Traders work on the floor of the New York Stock Exchange (NYSE) in New York, U.S., on Friday, June 24, 2016.
Bloomberg Bloomberg via Getty Images
By Stephen Gandel
June 24, 2016

Brexit is landing a body blow to the Dow and the S&P today. And investors should feel pretty good about it.

U.S. stocks dropped on Friday as the investors digested what the effects of the U.K. leaving the European Union would mean for the U.S. economy. Of the 30 stocks in the Dow Jones industrial average, only one, Walmart (wmt) was up. Of the other 29 that were down, the worst performer was Goldman Sachs (gs), which was down nearly 5%, or $7.50 a share to $140. The next worst performer was Caterpillar, which was down nearly 4.5%.

In all, the Dow was down over 500 points by mid-day. And the S&P 500 was off 61 points, or just under 3%.

As measured in real economic terms, a Brexit news shouldn’t actually be all that bad for the U.S. The U.K. accounts for only a small portion of U.S. exports, less than 3% of the combined revenue of all of the companies in the S&P 500. Europe in general makes up a bigger portion, and the economic consequences of Brexit for the rest of the EU will likely be limited, at least in the immediate future.

But over the past few years markets and investors have tended to overreact in the short term to any alarming news, especially to big events like a Brexit. The reason has to do with financial markets. While a Brexit likely can’t cause all that much economic damage to the U.S., a drop in financial markets can, as we learned during the financial crisis. So in recent times, when there has been a whiff of trouble (and today is more than just a whiff) investors have hit the exits, concerned that a big sell off could turn a small economic problem into a big market problem, which could then generate a much bigger economic one. The feedback loop has been toxic.

And right now we should be more vulnerable to a market sell-off than usual. Stocks in the S&P 500 are at an average price-to-earnings ratio of 23 (based on Robert Shiller’s formula for normalizing earnings) compared to a historical average of 15. That, along with the shock from Brexit, would be a combo you’d think would sent stocks tumbling.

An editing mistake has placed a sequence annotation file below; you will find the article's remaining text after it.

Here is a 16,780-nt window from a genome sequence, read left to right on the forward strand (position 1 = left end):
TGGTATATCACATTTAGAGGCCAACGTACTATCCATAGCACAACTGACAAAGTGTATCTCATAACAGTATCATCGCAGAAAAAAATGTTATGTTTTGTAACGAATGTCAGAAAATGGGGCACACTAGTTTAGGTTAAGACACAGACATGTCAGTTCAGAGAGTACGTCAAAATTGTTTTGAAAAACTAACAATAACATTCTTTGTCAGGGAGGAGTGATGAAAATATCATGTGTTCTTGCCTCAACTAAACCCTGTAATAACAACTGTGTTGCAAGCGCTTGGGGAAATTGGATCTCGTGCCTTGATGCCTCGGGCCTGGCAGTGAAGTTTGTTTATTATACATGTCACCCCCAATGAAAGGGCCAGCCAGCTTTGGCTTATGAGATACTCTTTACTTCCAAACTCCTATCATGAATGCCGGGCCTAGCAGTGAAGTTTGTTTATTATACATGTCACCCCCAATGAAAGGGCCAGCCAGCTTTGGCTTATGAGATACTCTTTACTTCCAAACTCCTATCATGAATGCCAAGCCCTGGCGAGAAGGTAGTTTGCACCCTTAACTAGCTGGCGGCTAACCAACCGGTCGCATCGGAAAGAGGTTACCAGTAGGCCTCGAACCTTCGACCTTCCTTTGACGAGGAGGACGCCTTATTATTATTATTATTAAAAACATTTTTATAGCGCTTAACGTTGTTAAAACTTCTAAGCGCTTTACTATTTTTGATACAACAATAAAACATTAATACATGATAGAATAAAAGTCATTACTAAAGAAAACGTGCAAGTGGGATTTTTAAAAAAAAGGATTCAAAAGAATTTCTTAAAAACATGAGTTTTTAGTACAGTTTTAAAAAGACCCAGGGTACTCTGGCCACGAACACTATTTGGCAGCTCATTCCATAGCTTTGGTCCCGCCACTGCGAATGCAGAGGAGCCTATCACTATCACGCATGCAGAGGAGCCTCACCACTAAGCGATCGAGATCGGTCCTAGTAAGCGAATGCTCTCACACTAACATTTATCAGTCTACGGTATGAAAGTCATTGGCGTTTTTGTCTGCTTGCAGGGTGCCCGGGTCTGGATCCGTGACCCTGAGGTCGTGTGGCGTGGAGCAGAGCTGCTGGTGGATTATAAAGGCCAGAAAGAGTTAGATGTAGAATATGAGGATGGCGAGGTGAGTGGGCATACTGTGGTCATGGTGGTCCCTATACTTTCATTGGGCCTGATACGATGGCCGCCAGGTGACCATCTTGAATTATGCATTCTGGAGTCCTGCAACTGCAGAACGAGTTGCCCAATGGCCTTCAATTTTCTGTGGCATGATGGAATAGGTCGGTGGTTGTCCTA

And yet while the market is falling, we’re not seeing the death spiral that all these trends might make you expect. And it comes after a number of months of pretty good stock market returns. Indeed, today’s drop has sent the market only back to where it was in mid-May—just 30 days ago. What’s more, the VIX—the stock market “fear gauge,” which measures how much people are paying for protection against future market drops—is at 22. That’s below the 28 it hit this February, and well below the high of nearly 60 it hit during the financial crisis.

Indeed, there may be some fundamental reasons for the overall lack of panic. Economic turmoil abroad will give cover for the Fed and Janet Yellen to raise rates. Companies in the U.S. that compete with the U.K. to sell goods in Europe may have an easier time. And the U.S., New York City in particular, may be able to lure back some financial jobs from firms that are pulling people out of London, though it’s more likely that those jobs would go to some other European capital.

For much of this year, there has been a question of how strong the economy and whether there has been a loss of confidence from investors and consumers. But what today shows, so far, is that investors are much more confident about U.S. stocks, the financial system, and the economy in general than we expected. It may have helped that just last night the Fed gave passing grades to every big bank in the nation on its annual stress test. But either way the big story from the market today is not how much weaker it is from Brexit, but how relatively strong it is despite it.

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